The Court finds no reason to revise the Court's October 16, 2013 Order. Although Defendants correctly state that "materiality" does not appear as a requirement of Patent Local Rule 3.6(b) (rules for "Amended and Final Contentions"), Defendants neglect Patent Local Rule 3.3(a)-(e) (rules for "Invalidity Contentions"). As set forth above, invalidity contentions must, at a minimum: (a) identify each item of prior art, including information about prior use of the invention in the U.S.; (b) state whether Defendants claim the prior art references anticipate or render obvious the claims of the patents at issue; (c) if obviousness is alleged, an explanation of why the prior art renders the asserted claims obvious; and (d) include a chart identifying where specifically in each alleged item of prior art each element of each asserted claim is found. Patent L.R. 3.3(a)-(c).

Defendants wholly failed to meet these requirements in their initial motion to amend their invalidity contentions, (Dkt. No. 230-1), and concurrently filed proposed amended invalidity contentions, (Dkt. No. 230-4, 230-5). Instead of providing "an explanation of why the prior art renders the asserted claim obvious, including identification of prior art showing obviousness, " Patent L.R. 3.3(b), Defendants provided a blanket statement that "each item of the prior art renders the asserted claims obvious in combination with each other, or any of them, and/or in combination with features well known to people with skill in the art at the time of the respective applications." (Dkt. No. 230-4 at 3.) In addition, the chart provided by Defendants failed to identify "where specifically in each alleged item of prior art each element of each asserted claim is found...." Patent L.R. 3.6(c). Instead, Defendants' chart reproduced every claim at issue in the 219 and 447 Patents in column one of the claim chart, and listed, in every cell of the second column of the claim chart, thirty-two (32) separate patents as "prior art" that allegedly reads on each contested claim in its entirety.[5] (Dkt. No. 230-5.) A list of thirty-two patents does not itself give notice to Plaintiffs nor identify to the Court the invalidity claims made by Defendants.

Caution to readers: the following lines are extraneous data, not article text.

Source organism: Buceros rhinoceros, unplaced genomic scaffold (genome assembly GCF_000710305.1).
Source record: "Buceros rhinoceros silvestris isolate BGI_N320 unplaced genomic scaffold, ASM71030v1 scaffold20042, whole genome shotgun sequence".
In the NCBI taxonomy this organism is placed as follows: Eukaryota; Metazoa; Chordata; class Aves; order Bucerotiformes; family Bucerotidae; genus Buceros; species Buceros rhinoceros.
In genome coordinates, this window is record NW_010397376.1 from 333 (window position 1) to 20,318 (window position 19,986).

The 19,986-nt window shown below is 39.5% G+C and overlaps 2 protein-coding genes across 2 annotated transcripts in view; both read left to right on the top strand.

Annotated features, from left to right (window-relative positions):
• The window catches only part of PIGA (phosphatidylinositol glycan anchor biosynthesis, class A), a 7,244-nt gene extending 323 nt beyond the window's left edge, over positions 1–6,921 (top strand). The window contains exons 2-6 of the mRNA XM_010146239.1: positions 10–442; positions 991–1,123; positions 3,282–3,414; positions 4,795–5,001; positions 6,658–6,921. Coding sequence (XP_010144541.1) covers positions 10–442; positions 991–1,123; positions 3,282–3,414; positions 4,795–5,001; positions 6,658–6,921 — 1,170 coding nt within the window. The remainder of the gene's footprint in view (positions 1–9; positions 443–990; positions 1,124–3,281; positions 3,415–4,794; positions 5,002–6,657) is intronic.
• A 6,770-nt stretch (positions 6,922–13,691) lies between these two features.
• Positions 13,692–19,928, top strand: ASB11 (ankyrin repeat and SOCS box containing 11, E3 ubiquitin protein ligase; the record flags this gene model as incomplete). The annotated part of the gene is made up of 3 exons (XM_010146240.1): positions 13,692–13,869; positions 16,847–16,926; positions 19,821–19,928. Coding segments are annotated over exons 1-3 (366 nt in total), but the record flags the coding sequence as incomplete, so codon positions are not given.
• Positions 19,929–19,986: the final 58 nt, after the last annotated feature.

Furthermore, the Court does not find compelling Defendants' claim that they were unaware of the Court's expectations regarding the showing required to amend invalidity contentions. In particular, the Court notes that Defendants' Preliminary Invalidity Contentions[6], (Dkt. No. 252-1 at 24-42), detailed Defendants' invalidity contentions with much greater specificity than Defendants' Proposed Amended Invalidity Contentions, (see Dkt. No. 230-4, 230-5). While Defendants' Preliminary Invalidity Contentions comported with Patent Local Rule 3.3's requirements of indicating specific claims in the prior art references that purport to read on Plaintiffs' patents, (Dkt. No. 252-1 at 24) (citing specific column, line, and figure numbers in which the Honkura 325 Patent reads on the contested claims of the 447 Patent and detailing invalidity claims based on obviousness), Defendants replaced this specificity with a repetitive list of thirty-two patents in their Proposed Amended Invalidity Contentions (Dkt. No. 230-5); see supra, fn 5.

Given the defects in Defendants' previously filed proposed amended invalidity contentions, the Court concludes that the October 16, 2013 Order did not commit clear error and was not manifestly unjust, and Defendants have presented no newly discovered evidence or intervening change in controlling law to warrant reconsideration. Sch. Dist. No. 1J, Multnomah County, Or. , 5 F.3d at 1263.

2. Renewed Motion